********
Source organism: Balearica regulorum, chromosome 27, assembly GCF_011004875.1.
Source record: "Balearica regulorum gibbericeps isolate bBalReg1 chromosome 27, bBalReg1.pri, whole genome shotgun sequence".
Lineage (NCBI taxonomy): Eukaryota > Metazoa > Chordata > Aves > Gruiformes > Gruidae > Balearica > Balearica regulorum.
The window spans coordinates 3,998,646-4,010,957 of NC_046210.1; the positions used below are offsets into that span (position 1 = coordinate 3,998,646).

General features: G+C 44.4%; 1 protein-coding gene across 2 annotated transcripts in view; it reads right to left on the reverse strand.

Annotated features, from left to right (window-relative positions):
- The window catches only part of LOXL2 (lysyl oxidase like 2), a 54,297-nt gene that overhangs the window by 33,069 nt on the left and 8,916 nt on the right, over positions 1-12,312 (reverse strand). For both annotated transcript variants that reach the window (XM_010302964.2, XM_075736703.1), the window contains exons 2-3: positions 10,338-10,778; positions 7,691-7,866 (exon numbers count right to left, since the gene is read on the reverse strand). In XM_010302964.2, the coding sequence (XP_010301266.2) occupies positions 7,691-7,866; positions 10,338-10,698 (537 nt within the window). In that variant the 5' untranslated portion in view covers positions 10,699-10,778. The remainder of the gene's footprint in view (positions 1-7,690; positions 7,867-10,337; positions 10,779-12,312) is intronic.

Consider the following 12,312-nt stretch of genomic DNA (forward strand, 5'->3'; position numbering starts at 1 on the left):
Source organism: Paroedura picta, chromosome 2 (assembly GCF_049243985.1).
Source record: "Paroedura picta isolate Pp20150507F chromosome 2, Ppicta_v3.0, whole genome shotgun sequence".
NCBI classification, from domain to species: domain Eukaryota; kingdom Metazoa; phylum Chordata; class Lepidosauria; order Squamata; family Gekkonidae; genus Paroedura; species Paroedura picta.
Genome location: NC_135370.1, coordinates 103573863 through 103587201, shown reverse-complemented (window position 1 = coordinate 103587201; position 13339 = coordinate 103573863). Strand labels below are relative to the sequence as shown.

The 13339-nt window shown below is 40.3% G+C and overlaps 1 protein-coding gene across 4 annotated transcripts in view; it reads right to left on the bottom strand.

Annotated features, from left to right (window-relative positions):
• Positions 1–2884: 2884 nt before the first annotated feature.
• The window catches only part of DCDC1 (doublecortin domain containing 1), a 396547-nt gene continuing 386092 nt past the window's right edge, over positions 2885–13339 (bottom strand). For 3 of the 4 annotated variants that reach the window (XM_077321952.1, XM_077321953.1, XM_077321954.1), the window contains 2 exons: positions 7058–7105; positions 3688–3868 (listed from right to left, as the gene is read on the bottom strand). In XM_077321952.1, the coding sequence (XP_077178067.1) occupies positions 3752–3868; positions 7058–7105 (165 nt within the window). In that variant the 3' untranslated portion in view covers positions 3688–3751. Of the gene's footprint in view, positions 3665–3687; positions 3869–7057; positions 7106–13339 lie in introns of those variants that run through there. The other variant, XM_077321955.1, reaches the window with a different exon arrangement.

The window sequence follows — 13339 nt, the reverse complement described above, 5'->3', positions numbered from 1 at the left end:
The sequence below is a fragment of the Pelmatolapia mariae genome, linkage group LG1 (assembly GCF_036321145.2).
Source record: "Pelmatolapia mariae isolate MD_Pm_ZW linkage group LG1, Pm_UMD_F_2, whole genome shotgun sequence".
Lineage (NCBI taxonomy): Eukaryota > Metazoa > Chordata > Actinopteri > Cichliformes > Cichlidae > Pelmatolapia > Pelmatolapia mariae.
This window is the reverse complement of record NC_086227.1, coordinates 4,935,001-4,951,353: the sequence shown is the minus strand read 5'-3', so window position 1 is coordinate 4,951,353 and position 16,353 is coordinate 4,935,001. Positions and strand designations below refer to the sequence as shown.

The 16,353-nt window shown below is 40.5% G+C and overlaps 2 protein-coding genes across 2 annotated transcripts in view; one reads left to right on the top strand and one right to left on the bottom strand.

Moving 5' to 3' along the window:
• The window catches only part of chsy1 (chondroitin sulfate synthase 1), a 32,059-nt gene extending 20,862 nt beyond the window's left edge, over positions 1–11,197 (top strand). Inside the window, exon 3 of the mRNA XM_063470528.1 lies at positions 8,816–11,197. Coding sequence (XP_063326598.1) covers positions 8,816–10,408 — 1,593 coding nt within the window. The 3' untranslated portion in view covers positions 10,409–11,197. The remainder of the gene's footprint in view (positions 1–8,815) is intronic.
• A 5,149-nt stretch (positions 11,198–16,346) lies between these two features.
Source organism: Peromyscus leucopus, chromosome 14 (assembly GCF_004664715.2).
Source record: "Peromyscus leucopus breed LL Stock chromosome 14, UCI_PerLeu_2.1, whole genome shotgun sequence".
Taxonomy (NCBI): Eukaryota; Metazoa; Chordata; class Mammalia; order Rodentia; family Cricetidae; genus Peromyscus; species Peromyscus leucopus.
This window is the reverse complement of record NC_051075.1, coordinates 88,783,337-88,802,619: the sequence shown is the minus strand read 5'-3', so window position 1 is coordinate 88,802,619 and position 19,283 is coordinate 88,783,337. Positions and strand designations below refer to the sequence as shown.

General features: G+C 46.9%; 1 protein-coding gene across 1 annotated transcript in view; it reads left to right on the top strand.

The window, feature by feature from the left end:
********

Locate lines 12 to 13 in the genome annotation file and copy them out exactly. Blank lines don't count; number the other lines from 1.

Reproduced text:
Genome location: NC_135370.1, coordinates 103573863 through 103587201, shown reverse-complemented (window position 1 = coordinate 103587201; position 13339 = coordinate 103573863). Strand labels below are relative to the sequence as shown.

The 13339-nt window shown below is 40.3% G+C and overlaps 1 protein-coding gene across 4 annotated transcripts in view; it reads right to left on the bottom strand.